Challenges in Fostering High Performance Software Teams

Great teams, to quote legendary hockey coach Herb Brooks[1], are comprised of the “right” players, not necessarily the “best” players. The essence of “right”, in this case, is the capability for people to perform well with others -- as a team, a unit, or an ensemble.

Acquiring the “right” developers, and then managing them as a team is fraught with challenges. Experience and observation, again and again, have revealed these underlying challenges:

  • Recruiting a team from amidst a hotbed of celebrities and soloists
  • Engaging with developers as the communicative humans they are
  • Speaking truth: saying that “when we’ll be done” is unknowable for new product development
  • Working as a team is hard; it demands character, talent, and commitment
  • Raising developer’s individual sense of professionalism and excellence
  • Inducing a positive milieu exceeds the apperception of many technical managers
The manager must draw the “right” people together; this luxury doesn’t manifest quickly. In many workplaces staffs and work groups are just assigned. So this challenge comes to include mentoring people on how to act -- i.e., perform -- as team players. For the time being, think of people in a choir, symphony or soccer-team, etc.  That is, they are performers. This requires guiding developers in ways of working together that foster outstanding performance.

The adept manager needs to have a mental model of how teamwork is performed. That is, the acts of the performers. This is wholly distinct from “what tasks need to be done”. Teamwork is induced by the manager, sustained by the group. The manager needs to maintain a public agenda of teamwork, and then communicate it clearly and frequently. It’s up to the manager to create this expectation.

Walter Wriston, while leading Citicorp, insightfully said about capital: “it goes where it’s wanted and stays where it’s well treated.” The same can be said about talent, and that means software developers. Recruiting the “right” people, and mentoring them to work together in a “right” manner to get things done is at the forefront of the manager’s responsibilities. And people tend to be set in their ways, with their own ambitions and resolve. It is attentive work. It’s hard to do well.

The Primary Challenge: Recruiting a team from amidst a hotbed of celebrities and soloists.

The primary challenge to achieving outstanding team performance is recruiting team players. This means drawing in people who in their essence prefer the rewards of teamwork more than a spotlight on themselves. For these people, team contribution trumps personal ambition. These are people who seek to participate, as the saying goes, in something that is “larger than themselves.” This challenge arises because the software development workplace is often a welcoming haven for wizards of the arcane and celebrities of crises -- two types of heroes who are inimical to teamwork. Of course, this is not surprising as many companies lucratively reward “stars”.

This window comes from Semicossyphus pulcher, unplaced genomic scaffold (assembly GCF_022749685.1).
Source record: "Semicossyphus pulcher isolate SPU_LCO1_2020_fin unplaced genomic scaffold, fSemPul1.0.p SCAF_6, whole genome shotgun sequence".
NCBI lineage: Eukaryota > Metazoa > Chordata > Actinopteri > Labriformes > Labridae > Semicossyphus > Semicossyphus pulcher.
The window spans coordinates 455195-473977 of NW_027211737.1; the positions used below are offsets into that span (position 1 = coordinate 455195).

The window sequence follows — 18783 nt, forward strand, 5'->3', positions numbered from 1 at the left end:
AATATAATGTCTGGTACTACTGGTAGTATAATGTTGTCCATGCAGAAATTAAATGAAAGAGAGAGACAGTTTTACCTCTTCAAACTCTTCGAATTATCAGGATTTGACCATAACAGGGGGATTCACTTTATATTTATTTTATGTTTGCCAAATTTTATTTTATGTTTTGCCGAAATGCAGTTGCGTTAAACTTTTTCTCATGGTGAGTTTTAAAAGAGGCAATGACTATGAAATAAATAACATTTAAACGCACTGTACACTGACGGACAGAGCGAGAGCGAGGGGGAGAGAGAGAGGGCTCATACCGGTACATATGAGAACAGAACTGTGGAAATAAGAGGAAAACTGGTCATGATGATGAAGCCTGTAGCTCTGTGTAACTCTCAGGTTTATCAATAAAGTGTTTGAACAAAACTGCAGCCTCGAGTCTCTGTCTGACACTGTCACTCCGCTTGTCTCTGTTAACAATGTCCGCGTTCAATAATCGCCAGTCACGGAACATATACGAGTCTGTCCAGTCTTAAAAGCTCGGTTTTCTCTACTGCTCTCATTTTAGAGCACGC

Building a team of the “right” players is where it all starts. Outstanding team performance expects personal excellence ahead of individual cleverness. It means that everybody must adjust their own individual pace in a manner such that the team, and consequently the project at hand, can step up its pulse. This approach blooms with ramifications -- it means not always putting the “best person for the job” on the job, for example, if the work is being managed to broaden the skills of other team members. It might mean that everyone on the team may be expected to use the same tools, instead of personal favorites. It all depends on the circumstances.

Perhaps this “religious war” is unknown away from the software development workplace milieu: emacs vs. vi. Each provides a specialized editor for authoring code. A third one is Eclipse (mainly for Java). Developers’ passions boil over regarding which editor to use. Their preference typically points to the editor most familiar to them personally. For the team’s sake, though, it may be better that only one editor is in use such that anyone can offer quick help to another and be working in a common environment. This is a deeply personal act; team players will be disappointed but not become argumentative. Solo artists will wail and whine endlessly. A manager can learn much about the personnel by raising the topic of “only one editor” at a staff meeting. Pay careful attention to who says what and keep a sharp eye for changes in body language and fidgeting. Make mental note of those who complain the most.

An outstanding term achieves success via well-rehearsed, collective finesse, not from the individual actions of a cast of stars. With a team, even when stars do fall or are just away for a day, success remains at hand. In teams, people work together towards a common goal. Here, they happily fly in formation. Finding people who are like this, the ones who excel personally and work well with others, is the fundamental challenge to achieving outstanding team performance. Recruit the right players, not the best players. Coach people to perform together, as a unit, as an ensemble

Playing well together trumps all; progress never stalls. Returns continue to accrue.
[1] As immortalized in the classic show Miracle on Ice chronicling the 1980 USA Men’s Olympic Hockey team and their spectacular win, Herb Brooks, the coach, when putting the team together said: “I’m not looking for the best players; I’m looking for the right players." The rest, as they say, is history.